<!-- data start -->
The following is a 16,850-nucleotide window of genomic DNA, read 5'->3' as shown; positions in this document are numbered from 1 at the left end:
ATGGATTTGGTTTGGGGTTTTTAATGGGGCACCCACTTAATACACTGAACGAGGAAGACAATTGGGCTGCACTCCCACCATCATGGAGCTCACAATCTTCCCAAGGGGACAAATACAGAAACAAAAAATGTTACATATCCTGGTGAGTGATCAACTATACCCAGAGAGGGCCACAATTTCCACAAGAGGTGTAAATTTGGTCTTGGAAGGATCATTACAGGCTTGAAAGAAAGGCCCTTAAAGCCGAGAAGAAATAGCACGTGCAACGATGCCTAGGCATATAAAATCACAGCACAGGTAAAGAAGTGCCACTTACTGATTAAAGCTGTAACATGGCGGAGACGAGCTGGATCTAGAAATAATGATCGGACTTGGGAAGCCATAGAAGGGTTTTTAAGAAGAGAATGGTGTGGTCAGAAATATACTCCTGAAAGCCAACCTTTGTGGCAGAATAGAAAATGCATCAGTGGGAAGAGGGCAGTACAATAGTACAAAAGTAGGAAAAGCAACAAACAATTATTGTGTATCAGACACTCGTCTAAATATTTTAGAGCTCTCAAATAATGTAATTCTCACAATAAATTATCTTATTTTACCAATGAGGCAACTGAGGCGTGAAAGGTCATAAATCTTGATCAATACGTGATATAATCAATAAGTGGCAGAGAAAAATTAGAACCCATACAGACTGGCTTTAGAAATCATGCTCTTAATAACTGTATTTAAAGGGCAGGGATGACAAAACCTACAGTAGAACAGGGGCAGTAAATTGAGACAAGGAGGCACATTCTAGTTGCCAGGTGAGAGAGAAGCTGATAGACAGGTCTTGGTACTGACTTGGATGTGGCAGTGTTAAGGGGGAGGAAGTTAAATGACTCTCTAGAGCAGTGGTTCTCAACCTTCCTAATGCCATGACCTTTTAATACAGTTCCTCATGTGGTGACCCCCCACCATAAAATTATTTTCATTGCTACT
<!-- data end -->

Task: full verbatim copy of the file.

The following is a 16,850-nucleotide window of genomic DNA, read 5'->3' as shown; positions in this document are numbered from 1 at the left end:
ATGGATTTGGTTTGGGGTTTTTAATGGGGCACCCACTTAATACACTGAACGAGGAAGACAATTGGGCTGCACTCCCACCATCATGGAGCTCACAATCTTCCCAAGGGGACAAATACAGAAACAAAAAATGTTACATATCCTGGTGAGTGATCAACTATACCCAGAGAGGGCCACAATTTCCACAAGAGGTGTAAATTTGGTCTTGGAAGGATCATTACAGGCTTGAAAGAAAGGCCCTTAAAGCCGAGAAGAAATAGCACGTGCAACGATGCCTAGGCATATAAAATCACAGCACAGGTAAAGAAGTGCCACTTACTGATTAAAGCTGTAACATGGCGGAGACGAGCTGGATCTAGAAATAATGATCGGACTTGGGAAGCCATAGAAGGGTTTTTAAGAAGAGAATGGTGTGGTCAGAAATATACTCCTGAAAGCCAACCTTTGTGGCAGAATAGAAAATGCATCAGTGGGAAGAGGGCAGTACAATAGTACAAAAGTAGGAAAAGCAACAAACAATTATTGTGTATCAGACACTCGTCTAAATATTTTAGAGCTCTCAAATAATGTAATTCTCACAATAAATTATCTTATTTTACCAATGAGGCAACTGAGGCGTGAAAGGTCATAAATCTTGATCAATACGTGATATAATCAATAAGTGGCAGAGAAAAATTAGAACCCATACAGACTGGCTTTAGAAATCATGCTCTTAATAACTGTATTTAAAGGGCAGGGATGACAAAACCTACAGTAGAACAGGGGCAGTAAATTGAGACAAGGAGGCACATTCTAGTTGCCAGGTGAGAGAGAAGCTGATAGACAGGTCTTGGTACTGACTTGGATGTGGCAGTGTTAAGGGGGAGGAAGTTAAATGACTCTCTAGAGCAGTGGTTCTCAACCTTCCTAATGCCATGACCTTTTAATACAGTTCCTCATGTGGTGACCCCCCACCATAAAATTATTTTCATTGCTACT